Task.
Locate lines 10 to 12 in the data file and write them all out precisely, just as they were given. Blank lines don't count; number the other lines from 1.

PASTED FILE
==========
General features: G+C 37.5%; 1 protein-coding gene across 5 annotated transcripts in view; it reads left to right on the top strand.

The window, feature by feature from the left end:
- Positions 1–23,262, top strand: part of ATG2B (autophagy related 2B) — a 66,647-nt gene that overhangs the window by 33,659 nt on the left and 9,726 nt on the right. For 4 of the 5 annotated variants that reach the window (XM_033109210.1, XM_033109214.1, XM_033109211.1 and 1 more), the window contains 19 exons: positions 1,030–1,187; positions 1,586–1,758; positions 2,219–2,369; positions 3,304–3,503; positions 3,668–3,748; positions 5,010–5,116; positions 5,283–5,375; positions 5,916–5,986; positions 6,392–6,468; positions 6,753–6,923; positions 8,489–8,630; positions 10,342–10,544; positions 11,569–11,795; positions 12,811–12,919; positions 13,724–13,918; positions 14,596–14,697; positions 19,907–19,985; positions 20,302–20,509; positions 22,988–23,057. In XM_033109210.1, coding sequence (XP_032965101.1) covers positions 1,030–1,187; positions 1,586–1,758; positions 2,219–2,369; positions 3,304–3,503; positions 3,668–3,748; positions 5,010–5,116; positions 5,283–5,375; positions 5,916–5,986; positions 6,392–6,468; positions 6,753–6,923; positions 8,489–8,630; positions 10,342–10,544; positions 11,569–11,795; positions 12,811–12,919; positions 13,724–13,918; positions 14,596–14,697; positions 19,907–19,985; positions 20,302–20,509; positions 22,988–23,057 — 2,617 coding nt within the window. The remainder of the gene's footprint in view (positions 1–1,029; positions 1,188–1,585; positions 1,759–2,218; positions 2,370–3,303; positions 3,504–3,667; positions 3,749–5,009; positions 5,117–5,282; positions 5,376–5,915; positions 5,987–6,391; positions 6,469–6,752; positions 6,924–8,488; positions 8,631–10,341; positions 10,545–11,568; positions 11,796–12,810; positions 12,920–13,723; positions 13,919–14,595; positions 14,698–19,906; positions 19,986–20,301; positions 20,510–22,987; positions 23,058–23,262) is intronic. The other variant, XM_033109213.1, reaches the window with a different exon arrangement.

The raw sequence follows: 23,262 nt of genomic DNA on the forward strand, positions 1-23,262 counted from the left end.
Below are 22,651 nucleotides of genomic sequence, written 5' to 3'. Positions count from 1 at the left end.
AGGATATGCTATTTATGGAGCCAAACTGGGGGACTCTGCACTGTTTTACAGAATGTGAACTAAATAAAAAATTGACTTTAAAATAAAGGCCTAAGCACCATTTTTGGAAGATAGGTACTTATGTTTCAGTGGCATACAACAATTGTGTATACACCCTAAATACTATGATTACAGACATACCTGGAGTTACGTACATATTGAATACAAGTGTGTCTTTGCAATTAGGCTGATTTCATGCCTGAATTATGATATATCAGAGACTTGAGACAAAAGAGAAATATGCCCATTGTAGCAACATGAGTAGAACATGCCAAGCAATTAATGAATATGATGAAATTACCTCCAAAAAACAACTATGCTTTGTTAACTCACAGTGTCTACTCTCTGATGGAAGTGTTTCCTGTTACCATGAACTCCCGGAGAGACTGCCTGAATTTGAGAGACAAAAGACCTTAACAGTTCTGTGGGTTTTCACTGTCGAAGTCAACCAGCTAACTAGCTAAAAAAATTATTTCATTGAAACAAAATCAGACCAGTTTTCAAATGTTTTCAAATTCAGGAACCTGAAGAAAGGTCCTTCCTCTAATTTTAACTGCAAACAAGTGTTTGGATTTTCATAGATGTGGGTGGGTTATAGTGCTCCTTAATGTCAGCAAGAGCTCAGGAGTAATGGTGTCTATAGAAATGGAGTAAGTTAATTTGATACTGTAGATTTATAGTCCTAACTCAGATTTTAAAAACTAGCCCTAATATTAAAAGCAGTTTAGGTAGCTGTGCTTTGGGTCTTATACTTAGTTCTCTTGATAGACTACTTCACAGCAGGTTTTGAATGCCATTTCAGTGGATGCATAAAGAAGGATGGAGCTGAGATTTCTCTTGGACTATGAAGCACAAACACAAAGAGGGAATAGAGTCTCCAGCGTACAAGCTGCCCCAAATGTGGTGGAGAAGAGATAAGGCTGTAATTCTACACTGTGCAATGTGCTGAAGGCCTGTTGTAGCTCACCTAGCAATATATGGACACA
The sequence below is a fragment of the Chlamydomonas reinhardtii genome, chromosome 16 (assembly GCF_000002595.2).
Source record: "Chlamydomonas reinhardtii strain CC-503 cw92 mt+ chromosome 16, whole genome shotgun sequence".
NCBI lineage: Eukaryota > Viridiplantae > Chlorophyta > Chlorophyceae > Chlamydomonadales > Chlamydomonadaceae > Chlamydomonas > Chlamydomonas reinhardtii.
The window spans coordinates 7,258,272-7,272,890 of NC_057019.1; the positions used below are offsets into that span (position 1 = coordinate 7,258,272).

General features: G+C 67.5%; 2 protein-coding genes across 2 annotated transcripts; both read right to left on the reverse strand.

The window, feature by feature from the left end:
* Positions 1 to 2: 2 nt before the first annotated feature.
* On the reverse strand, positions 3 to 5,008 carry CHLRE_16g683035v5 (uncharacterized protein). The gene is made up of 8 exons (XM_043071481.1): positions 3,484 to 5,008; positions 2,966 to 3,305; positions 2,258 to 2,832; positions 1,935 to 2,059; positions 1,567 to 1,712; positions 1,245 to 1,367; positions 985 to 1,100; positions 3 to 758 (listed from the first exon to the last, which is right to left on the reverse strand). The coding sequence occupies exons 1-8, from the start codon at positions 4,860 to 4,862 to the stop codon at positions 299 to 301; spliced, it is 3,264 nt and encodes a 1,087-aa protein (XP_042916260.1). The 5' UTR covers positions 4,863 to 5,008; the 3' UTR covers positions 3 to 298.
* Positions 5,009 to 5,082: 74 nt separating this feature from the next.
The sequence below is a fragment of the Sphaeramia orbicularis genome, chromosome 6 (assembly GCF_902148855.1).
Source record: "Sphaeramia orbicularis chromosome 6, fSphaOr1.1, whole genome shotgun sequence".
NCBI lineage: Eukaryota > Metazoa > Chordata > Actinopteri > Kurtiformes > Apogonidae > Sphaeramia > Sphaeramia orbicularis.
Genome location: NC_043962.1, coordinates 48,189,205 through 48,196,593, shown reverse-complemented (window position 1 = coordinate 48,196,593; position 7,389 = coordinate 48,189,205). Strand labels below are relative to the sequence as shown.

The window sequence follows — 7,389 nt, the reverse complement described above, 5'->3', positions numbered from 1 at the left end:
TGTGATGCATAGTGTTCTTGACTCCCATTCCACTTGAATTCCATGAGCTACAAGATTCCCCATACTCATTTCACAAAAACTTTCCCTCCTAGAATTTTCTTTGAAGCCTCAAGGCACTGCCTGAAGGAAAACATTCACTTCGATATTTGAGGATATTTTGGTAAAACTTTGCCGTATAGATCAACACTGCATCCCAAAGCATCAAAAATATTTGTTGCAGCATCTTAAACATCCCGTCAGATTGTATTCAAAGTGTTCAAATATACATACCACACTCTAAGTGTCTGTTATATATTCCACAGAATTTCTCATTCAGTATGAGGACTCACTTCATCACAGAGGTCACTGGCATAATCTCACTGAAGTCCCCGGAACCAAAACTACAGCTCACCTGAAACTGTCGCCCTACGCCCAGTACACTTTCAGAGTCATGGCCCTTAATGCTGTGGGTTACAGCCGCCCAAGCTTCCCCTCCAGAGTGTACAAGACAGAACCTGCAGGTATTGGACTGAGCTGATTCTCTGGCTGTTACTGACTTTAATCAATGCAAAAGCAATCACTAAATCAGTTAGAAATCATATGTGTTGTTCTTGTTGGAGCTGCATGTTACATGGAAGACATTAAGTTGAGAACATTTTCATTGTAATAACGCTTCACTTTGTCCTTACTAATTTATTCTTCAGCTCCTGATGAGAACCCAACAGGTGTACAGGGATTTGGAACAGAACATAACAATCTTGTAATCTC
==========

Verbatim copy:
The window spans coordinates 7,258,272-7,272,890 of NC_057019.1; the positions used below are offsets into that span (position 1 = coordinate 7,258,272).

General features: G+C 67.5%; 2 protein-coding genes across 2 annotated transcripts; both read right to left on the reverse strand.

The window, feature by feature from the left end: